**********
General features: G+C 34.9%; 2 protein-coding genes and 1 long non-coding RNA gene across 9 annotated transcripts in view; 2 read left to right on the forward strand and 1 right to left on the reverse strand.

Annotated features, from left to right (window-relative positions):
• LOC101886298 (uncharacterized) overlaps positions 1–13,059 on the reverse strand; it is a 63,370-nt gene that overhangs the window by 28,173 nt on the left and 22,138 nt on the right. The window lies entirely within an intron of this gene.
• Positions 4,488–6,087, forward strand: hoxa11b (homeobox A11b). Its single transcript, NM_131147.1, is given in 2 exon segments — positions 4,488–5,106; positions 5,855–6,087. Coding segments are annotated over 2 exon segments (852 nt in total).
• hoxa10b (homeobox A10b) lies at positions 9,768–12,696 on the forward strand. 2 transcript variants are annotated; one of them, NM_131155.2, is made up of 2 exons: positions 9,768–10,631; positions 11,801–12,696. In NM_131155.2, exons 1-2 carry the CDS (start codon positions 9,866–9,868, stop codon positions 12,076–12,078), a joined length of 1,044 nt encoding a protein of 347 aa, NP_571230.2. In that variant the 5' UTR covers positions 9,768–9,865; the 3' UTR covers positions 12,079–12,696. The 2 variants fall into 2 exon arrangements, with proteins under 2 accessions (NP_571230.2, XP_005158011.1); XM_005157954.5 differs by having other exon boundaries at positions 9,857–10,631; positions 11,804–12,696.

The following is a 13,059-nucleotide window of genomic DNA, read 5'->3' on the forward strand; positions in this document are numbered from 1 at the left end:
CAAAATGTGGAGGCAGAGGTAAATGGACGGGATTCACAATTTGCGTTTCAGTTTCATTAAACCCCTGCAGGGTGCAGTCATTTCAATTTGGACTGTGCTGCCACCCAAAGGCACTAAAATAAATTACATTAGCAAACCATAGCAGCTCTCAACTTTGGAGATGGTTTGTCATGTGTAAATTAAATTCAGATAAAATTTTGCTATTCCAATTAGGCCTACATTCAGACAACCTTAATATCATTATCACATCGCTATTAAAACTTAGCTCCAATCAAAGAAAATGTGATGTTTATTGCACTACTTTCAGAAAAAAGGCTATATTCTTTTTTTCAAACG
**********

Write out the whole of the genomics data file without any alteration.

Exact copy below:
General features: G+C 34.9%; 2 protein-coding genes and 1 long non-coding RNA gene across 9 annotated transcripts in view; 2 read left to right on the forward strand and 1 right to left on the reverse strand.

Annotated features, from left to right (window-relative positions):
• LOC101886298 (uncharacterized) overlaps positions 1–13,059 on the reverse strand; it is a 63,370-nt gene that overhangs the window by 28,173 nt on the left and 22,138 nt on the right. The window lies entirely within an intron of this gene.
• Positions 4,488–6,087, forward strand: hoxa11b (homeobox A11b). Its single transcript, NM_131147.1, is given in 2 exon segments — positions 4,488–5,106; positions 5,855–6,087. Coding segments are annotated over 2 exon segments (852 nt in total).
• hoxa10b (homeobox A10b) lies at positions 9,768–12,696 on the forward strand. 2 transcript variants are annotated; one of them, NM_131155.2, is made up of 2 exons: positions 9,768–10,631; positions 11,801–12,696. In NM_131155.2, exons 1-2 carry the CDS (start codon positions 9,866–9,868, stop codon positions 12,076–12,078), a joined length of 1,044 nt encoding a protein of 347 aa, NP_571230.2. In that variant the 5' UTR covers positions 9,768–9,865; the 3' UTR covers positions 12,079–12,696. The 2 variants fall into 2 exon arrangements, with proteins under 2 accessions (NP_571230.2, XP_005158011.1); XM_005157954.5 differs by having other exon boundaries at positions 9,857–10,631; positions 11,804–12,696.

The following is a 13,059-nucleotide window of genomic DNA, read 5'->3' on the forward strand; positions in this document are numbered from 1 at the left end:
CAAAATGTGGAGGCAGAGGTAAATGGACGGGATTCACAATTTGCGTTTCAGTTTCATTAAACCCCTGCAGGGTGCAGTCATTTCAATTTGGACTGTGCTGCCACCCAAAGGCACTAAAATAAATTACATTAGCAAACCATAGCAGCTCTCAACTTTGGAGATGGTTTGTCATGTGTAAATTAAATTCAGATAAAATTTTGCTATTCCAATTAGGCCTACATTCAGACAACCTTAATATCATTATCACATCGCTATTAAAACTTAGCTCCAATCAAAGAAAATGTGATGTTTATTGCACTACTTTCAGAAAAAAGGCTATATTCTTTTTTTCAAACG